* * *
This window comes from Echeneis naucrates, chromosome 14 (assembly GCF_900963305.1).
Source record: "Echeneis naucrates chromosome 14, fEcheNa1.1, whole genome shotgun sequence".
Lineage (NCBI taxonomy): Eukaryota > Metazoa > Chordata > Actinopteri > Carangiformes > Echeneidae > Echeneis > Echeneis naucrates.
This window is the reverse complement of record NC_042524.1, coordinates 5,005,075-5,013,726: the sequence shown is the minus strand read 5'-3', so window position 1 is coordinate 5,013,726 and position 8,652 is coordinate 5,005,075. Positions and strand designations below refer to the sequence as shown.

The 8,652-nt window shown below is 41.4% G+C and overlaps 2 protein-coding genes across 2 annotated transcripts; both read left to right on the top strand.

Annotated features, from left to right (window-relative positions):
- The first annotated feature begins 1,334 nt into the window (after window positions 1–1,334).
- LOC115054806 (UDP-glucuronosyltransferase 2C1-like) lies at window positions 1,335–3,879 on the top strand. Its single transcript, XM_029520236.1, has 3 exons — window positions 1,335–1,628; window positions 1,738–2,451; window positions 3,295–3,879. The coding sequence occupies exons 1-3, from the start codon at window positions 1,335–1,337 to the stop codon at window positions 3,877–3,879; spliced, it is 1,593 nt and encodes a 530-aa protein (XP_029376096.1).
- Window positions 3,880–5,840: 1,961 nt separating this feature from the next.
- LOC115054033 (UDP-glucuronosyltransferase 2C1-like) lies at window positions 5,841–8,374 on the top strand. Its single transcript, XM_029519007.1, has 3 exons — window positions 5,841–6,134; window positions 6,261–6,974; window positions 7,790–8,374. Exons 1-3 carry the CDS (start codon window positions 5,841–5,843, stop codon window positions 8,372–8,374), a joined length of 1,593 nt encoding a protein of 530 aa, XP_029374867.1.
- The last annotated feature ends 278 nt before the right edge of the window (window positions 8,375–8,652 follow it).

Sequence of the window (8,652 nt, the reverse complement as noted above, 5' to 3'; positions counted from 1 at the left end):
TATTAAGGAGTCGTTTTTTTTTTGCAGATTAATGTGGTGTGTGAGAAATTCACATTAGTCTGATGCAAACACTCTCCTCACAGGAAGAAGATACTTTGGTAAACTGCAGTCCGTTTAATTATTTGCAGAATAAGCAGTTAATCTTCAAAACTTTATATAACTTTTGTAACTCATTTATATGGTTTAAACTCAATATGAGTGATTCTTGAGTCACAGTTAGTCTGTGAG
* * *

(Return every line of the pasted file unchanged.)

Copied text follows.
This window comes from Echeneis naucrates, chromosome 14 (assembly GCF_900963305.1).
Source record: "Echeneis naucrates chromosome 14, fEcheNa1.1, whole genome shotgun sequence".
Lineage (NCBI taxonomy): Eukaryota > Metazoa > Chordata > Actinopteri > Carangiformes > Echeneidae > Echeneis > Echeneis naucrates.
This window is the reverse complement of record NC_042524.1, coordinates 5,005,075-5,013,726: the sequence shown is the minus strand read 5'-3', so window position 1 is coordinate 5,013,726 and position 8,652 is coordinate 5,005,075. Positions and strand designations below refer to the sequence as shown.

The 8,652-nt window shown below is 41.4% G+C and overlaps 2 protein-coding genes across 2 annotated transcripts; both read left to right on the top strand.

Annotated features, from left to right (window-relative positions):
- The first annotated feature begins 1,334 nt into the window (after window positions 1–1,334).
- LOC115054806 (UDP-glucuronosyltransferase 2C1-like) lies at window positions 1,335–3,879 on the top strand. Its single transcript, XM_029520236.1, has 3 exons — window positions 1,335–1,628; window positions 1,738–2,451; window positions 3,295–3,879. The coding sequence occupies exons 1-3, from the start codon at window positions 1,335–1,337 to the stop codon at window positions 3,877–3,879; spliced, it is 1,593 nt and encodes a 530-aa protein (XP_029376096.1).
- Window positions 3,880–5,840: 1,961 nt separating this feature from the next.
- LOC115054033 (UDP-glucuronosyltransferase 2C1-like) lies at window positions 5,841–8,374 on the top strand. Its single transcript, XM_029519007.1, has 3 exons — window positions 5,841–6,134; window positions 6,261–6,974; window positions 7,790–8,374. Exons 1-3 carry the CDS (start codon window positions 5,841–5,843, stop codon window positions 8,372–8,374), a joined length of 1,593 nt encoding a protein of 530 aa, XP_029374867.1.
- The last annotated feature ends 278 nt before the right edge of the window (window positions 8,375–8,652 follow it).

Sequence of the window (8,652 nt, the reverse complement as noted above, 5' to 3'; positions counted from 1 at the left end):
TATTAAGGAGTCGTTTTTTTTTTGCAGATTAATGTGGTGTGTGAGAAATTCACATTAGTCTGATGCAAACACTCTCCTCACAGGAAGAAGATACTTTGGTAAACTGCAGTCCGTTTAATTATTTGCAGAATAAGCAGTTAATCTTCAAAACTTTATATAACTTTTGTAACTCATTTATATGGTTTAAACTCAATATGAGTGATTCTTGAGTCACAGTTAGTCTGTGAG